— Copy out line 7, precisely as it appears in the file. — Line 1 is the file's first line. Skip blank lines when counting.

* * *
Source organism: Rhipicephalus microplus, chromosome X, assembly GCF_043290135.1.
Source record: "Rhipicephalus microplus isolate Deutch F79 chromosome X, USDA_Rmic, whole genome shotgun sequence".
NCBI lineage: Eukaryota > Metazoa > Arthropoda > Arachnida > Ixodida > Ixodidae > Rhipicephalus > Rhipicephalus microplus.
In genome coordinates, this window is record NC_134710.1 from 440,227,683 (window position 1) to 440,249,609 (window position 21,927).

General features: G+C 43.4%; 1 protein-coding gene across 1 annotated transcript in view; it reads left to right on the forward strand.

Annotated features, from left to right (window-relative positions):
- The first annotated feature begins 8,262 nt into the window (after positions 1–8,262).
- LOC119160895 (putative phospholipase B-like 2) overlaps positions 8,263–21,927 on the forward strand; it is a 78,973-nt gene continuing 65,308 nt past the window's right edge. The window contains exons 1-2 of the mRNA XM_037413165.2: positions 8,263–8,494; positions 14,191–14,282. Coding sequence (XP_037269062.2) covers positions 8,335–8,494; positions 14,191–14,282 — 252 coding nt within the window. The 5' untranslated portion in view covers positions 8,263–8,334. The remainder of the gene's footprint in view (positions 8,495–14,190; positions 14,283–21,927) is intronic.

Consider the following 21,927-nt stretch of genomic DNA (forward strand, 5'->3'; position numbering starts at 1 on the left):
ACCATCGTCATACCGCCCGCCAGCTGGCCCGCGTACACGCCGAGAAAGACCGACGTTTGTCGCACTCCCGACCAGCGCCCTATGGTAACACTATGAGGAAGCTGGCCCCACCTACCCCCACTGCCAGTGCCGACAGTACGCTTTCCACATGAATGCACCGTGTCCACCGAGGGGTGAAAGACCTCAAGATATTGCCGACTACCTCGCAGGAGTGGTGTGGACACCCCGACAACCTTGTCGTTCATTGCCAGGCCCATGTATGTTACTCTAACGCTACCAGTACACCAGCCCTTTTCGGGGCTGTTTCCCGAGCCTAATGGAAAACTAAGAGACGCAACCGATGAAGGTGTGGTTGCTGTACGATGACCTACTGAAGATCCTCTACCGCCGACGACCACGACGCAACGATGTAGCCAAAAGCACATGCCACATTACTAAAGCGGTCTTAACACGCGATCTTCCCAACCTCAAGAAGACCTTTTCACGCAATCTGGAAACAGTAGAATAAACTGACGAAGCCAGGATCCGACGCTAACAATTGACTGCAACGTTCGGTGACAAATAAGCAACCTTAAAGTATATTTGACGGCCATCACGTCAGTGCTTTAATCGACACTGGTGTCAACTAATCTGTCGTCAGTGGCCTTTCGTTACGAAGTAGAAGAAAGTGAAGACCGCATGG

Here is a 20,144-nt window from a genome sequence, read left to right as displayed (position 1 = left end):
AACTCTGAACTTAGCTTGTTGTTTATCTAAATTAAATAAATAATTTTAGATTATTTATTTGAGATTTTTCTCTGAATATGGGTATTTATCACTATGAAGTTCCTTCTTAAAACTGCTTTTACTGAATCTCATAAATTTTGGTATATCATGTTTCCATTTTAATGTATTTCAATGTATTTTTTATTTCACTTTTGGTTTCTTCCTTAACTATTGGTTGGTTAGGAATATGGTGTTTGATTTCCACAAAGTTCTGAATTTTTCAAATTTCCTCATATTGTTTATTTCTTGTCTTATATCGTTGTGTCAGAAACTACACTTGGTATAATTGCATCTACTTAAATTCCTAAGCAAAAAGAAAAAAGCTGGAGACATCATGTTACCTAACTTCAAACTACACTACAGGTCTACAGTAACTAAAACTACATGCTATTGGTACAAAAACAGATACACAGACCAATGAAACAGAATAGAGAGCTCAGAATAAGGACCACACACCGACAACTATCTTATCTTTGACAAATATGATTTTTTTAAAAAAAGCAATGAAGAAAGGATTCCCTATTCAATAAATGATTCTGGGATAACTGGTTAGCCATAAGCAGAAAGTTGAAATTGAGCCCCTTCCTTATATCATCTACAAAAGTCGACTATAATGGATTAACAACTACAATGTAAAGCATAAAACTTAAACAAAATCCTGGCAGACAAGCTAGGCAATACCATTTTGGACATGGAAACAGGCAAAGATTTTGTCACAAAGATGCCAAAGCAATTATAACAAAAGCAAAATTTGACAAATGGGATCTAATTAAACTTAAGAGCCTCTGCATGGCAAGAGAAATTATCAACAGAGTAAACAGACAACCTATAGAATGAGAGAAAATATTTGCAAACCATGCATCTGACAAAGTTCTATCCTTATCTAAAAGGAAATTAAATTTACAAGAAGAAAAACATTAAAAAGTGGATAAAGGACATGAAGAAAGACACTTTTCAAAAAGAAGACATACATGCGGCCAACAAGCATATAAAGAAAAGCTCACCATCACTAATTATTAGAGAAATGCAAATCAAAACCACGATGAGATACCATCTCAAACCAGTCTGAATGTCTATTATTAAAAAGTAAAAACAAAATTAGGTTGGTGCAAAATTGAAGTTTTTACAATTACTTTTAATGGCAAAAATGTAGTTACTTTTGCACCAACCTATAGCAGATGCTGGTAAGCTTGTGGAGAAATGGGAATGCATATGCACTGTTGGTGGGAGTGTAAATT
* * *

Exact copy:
- The first annotated feature begins 8,262 nt into the window (after positions 1–8,262).